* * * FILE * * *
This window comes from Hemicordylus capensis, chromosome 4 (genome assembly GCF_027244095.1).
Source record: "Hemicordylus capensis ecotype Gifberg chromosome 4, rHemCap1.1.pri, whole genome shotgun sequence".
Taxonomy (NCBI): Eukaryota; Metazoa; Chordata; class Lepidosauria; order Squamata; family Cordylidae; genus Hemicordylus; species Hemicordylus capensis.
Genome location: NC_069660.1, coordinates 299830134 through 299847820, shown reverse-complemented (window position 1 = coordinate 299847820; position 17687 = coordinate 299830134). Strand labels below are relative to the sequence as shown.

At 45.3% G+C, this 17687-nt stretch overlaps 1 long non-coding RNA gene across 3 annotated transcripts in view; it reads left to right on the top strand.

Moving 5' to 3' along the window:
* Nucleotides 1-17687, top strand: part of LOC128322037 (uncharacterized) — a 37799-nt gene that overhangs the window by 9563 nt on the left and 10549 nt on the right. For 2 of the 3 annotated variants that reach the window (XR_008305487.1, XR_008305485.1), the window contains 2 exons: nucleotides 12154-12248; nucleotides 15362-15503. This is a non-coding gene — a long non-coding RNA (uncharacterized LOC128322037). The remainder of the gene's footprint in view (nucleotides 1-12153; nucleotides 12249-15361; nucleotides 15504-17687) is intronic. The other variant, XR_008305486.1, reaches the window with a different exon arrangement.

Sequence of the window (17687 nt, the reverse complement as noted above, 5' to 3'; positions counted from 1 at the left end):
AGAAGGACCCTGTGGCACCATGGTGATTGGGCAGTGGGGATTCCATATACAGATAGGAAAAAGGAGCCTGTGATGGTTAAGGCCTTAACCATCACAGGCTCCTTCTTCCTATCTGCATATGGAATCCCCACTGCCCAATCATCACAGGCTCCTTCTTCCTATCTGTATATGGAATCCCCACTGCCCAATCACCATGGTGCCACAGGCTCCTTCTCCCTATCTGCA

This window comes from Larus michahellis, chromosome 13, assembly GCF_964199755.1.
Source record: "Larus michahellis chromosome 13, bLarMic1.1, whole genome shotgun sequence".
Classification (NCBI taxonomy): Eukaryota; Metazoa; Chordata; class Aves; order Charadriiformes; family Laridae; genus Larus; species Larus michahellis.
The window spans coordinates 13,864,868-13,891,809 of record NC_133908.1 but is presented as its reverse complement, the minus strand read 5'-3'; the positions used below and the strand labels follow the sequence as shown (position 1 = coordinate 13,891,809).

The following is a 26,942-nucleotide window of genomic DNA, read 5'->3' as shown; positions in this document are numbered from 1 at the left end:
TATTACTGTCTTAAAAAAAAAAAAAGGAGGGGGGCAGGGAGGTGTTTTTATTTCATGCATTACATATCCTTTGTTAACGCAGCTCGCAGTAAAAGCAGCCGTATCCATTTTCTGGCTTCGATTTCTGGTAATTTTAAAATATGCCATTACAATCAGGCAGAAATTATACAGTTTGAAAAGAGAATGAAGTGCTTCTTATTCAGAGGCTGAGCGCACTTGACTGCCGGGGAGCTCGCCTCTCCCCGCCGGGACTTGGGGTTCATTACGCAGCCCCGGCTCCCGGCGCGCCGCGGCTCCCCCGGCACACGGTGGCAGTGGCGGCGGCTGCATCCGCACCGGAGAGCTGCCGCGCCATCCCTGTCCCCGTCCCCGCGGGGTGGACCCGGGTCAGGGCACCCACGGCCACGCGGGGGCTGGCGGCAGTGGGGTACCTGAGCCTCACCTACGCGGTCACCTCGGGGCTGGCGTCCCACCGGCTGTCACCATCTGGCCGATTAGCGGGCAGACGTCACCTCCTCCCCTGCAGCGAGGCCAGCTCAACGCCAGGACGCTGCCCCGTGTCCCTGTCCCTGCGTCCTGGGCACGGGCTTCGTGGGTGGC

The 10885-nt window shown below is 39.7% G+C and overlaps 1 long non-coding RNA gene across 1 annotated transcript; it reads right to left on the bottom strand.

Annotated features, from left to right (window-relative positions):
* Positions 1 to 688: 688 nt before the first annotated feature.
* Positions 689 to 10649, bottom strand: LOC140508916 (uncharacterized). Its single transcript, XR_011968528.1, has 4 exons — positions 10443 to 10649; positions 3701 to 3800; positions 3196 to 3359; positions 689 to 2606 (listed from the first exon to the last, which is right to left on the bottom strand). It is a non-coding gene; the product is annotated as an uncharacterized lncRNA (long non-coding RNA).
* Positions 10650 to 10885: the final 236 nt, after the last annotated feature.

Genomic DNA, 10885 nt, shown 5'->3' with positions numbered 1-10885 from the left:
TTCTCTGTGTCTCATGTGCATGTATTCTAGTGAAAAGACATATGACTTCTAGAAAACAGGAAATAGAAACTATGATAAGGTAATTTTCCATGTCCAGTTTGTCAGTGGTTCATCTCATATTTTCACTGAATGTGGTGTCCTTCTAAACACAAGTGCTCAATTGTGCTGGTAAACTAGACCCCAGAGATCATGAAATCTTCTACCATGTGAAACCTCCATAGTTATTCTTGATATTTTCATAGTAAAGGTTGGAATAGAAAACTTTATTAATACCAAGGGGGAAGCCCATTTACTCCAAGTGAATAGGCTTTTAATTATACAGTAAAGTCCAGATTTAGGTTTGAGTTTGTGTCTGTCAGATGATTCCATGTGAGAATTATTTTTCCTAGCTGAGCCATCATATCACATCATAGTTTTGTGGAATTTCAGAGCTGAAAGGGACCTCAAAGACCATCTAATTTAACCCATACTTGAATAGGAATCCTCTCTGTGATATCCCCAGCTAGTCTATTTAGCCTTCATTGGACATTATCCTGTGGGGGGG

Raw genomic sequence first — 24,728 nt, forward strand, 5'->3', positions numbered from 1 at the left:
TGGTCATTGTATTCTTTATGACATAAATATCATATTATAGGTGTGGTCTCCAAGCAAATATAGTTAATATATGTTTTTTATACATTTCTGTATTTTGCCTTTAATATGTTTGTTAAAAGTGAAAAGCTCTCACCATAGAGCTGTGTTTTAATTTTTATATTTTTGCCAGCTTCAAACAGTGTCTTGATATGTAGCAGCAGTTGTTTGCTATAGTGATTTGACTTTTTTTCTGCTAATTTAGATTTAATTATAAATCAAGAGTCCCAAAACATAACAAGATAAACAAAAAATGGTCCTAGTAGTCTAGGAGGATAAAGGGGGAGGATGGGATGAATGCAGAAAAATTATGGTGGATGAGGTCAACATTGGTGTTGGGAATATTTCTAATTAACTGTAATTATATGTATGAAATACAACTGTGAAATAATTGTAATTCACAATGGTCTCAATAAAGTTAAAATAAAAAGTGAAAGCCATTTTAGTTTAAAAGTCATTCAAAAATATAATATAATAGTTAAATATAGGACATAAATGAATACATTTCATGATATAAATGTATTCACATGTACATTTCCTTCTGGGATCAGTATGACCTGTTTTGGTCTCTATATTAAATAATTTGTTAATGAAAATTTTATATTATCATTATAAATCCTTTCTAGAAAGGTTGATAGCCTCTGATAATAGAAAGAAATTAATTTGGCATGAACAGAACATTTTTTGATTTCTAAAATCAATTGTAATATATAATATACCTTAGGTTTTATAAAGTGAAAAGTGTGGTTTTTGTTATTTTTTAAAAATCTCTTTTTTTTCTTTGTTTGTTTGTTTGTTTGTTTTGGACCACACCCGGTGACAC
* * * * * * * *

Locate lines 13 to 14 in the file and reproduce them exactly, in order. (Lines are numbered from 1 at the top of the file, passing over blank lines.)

The window spans coordinates 13,864,868-13,891,809 of record NC_133908.1 but is presented as its reverse complement, the minus strand read 5'-3'; the positions used below and the strand labels follow the sequence as shown (position 1 = coordinate 13,891,809).

The following is a 26,942-nucleotide window of genomic DNA, read 5'->3' as shown; positions in this document are numbered from 1 at the left end: